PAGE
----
HOLLYWOOD — “Owning a single theater on Broadway,” says Martin Markinson, co-owner since 1979 of the Helen Hayes, “is like being a boutique surrounded by big department stores.”
Well, Markinson’s boutique is expanding, but not in Manhattan.
Instead, Markinson and Richard Willis, partners in RichMark Entertainment, have signed long-term leases on two Los Angeles theaters, the Wadsworth and the Brentwood, and have spent significant sums renovating both. Even if it doesn’t come close to putting them on a level playing field with the Nederlanders and the Shuberts, this opens up some potential coast-to-coast synergy.
The one-man show “Jay Johnson: The Two & Only!” starring the expert ventriloquist and former “Soap” star, opened last week at the 482-seat Brentwood; it will transfer to the Helen Hayes for a Broadway run opening April 3.
Also last week, Sarah Jones’ solo show “Bridge & Tunnel” opened at the Helen Hayes for a limited run, and as part of its rental deal, RichMark negotiated a right of first refusal to present the show if it comes to Los Angeles.
It’s potentially a miniature circuit, one that Markinson and Willis believe fills a significant niche in a big market. “There’s really no other 500-seat house in Los Angeles that New York producers can go to,” says Willis, who thinks the Brentwood and the Wadsworth (with just under 1,400 seats) will appeal to producers of Broadway plays and small musicals. They’re looking at the in-between type of shows, fare commercial enough to need longer runs than the season-oriented nonprofits can offer, but too small for Nederlander spaces like the Pantages or the Wilshire.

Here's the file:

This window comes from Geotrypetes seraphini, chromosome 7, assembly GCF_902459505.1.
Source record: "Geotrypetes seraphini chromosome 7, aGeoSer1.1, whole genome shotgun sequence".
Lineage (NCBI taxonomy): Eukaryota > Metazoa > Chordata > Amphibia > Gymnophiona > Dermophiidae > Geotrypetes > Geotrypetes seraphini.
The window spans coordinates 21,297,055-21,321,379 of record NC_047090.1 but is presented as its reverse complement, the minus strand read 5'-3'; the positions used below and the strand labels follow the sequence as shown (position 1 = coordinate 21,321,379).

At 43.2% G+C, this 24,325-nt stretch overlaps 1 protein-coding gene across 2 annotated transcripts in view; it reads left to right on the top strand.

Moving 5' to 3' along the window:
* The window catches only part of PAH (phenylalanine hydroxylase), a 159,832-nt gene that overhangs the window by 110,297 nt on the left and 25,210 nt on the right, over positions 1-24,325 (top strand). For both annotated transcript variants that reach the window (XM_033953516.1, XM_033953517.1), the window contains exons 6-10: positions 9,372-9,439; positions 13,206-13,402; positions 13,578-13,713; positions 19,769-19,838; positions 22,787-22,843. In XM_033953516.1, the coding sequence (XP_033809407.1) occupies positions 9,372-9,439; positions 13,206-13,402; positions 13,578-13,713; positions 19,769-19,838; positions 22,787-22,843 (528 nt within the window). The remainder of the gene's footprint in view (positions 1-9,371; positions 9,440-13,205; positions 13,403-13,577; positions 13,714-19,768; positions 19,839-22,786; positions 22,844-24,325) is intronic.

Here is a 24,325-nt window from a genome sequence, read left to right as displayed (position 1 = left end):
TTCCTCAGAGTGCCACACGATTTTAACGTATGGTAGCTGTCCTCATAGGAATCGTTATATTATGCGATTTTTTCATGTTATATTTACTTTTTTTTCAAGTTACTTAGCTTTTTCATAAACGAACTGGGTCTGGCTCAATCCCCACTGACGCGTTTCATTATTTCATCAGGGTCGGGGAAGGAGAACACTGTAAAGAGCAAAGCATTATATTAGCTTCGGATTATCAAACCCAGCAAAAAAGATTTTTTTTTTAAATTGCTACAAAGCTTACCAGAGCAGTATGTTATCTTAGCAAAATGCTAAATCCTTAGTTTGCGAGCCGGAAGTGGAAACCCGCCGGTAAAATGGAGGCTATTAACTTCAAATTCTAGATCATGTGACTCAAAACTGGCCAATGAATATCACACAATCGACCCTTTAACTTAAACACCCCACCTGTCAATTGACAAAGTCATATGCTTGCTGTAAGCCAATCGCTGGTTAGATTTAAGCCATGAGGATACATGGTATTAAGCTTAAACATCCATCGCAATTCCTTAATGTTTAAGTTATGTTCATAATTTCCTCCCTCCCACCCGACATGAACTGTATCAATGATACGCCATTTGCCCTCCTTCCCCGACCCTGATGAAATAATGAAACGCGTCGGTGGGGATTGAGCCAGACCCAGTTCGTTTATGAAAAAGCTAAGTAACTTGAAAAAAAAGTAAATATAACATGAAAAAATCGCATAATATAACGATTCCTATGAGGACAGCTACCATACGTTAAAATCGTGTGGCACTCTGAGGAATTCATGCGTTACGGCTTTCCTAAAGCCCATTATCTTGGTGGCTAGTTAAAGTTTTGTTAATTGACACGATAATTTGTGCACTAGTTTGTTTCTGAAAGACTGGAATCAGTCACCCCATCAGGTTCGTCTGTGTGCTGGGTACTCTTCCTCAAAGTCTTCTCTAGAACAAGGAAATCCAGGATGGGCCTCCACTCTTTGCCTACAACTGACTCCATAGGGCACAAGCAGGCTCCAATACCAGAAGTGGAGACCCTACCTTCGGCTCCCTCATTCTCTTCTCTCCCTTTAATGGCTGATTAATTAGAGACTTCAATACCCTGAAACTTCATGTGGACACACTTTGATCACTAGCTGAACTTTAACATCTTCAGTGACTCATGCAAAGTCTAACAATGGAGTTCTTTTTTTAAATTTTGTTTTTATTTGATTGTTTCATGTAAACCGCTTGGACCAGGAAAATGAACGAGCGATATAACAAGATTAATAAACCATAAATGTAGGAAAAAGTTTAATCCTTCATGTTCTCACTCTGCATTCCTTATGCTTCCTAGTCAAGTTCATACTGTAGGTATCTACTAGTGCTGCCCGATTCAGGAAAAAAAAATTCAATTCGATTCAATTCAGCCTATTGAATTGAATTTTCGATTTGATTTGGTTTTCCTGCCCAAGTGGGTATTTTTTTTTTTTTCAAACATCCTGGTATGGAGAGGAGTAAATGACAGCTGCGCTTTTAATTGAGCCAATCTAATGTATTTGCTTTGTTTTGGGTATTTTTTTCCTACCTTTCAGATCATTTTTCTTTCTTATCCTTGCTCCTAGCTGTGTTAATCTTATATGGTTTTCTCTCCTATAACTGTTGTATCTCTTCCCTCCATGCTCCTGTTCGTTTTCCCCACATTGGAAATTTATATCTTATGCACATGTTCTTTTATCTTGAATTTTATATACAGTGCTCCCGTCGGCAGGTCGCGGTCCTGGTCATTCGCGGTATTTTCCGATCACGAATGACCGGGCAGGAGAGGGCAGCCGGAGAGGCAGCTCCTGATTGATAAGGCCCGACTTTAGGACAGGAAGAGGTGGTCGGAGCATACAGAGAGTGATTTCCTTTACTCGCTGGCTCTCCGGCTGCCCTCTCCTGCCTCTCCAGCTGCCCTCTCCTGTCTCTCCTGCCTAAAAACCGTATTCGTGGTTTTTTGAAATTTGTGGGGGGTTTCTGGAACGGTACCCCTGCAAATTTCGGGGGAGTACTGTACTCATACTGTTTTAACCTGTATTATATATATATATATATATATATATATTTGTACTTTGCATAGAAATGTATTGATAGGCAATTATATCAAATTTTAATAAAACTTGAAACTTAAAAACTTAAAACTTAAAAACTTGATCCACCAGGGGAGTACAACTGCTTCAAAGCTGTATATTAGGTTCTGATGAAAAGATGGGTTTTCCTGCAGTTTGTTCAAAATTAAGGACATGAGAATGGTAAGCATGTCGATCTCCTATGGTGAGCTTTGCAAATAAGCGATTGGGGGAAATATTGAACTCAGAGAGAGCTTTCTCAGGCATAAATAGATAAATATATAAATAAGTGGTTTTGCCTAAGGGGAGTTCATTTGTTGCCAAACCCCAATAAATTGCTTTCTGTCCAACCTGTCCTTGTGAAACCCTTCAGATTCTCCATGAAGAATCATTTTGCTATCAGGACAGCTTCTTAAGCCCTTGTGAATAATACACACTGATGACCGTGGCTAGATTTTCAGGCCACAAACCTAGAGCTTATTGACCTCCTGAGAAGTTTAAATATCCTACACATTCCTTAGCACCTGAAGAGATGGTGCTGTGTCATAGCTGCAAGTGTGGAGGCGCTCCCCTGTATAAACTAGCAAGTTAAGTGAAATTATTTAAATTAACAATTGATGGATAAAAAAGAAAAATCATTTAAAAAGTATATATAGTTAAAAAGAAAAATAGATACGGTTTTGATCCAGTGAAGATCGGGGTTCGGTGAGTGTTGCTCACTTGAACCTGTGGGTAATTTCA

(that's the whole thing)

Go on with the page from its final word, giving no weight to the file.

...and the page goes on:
The niche exists in part because the Southern California real estate boom has laid claim to some of the city’s best known commercial houses.
The 2,100-seat Shubert Theater closed in 2002, and the 400-seat Canon Theater in Beverly Hills came down in 2004, both victims of more lucrative commercial uses of the land.
The Wadsworth and the Brentwood are unique because they both sit on the grounds of the Veterans Administration in West L.A. and therefore can’t be commercially developed (at least, not without an act of Congress). Turning them into an arts complex satisfies all constituencies.
With two L.A. theaters of different sizes, RichMark offers producers some options. As Markinson explains it, they have something to offer “a small show or a big show, or a small show that can play big.” Of the latter variety, the Wadsworth has worked well as a venue for “I Am My Own Wife” and “Golda’s Balcony,” both offered in association with the Geffen Playhouse. This week, Eve Ensler makes her L.A. debut as a performer there in her solo show “The Good Body.”
To compete with the bigger players when the right show comes along, Markinson has developed a formula that allows producers less risk and a greater potential reward. Instead of the usual minimum guarantee plus a small percentage of box office, RichMark can offer a “first money deal,” in which the producers pay no rent or advertising costs and collect a higher percentage of the proceeds from the get-go.
And for those shows yet to play the Great White Way, Markinson and Willis, the boutique players surrounded by department stores, have an avenue that can take them there.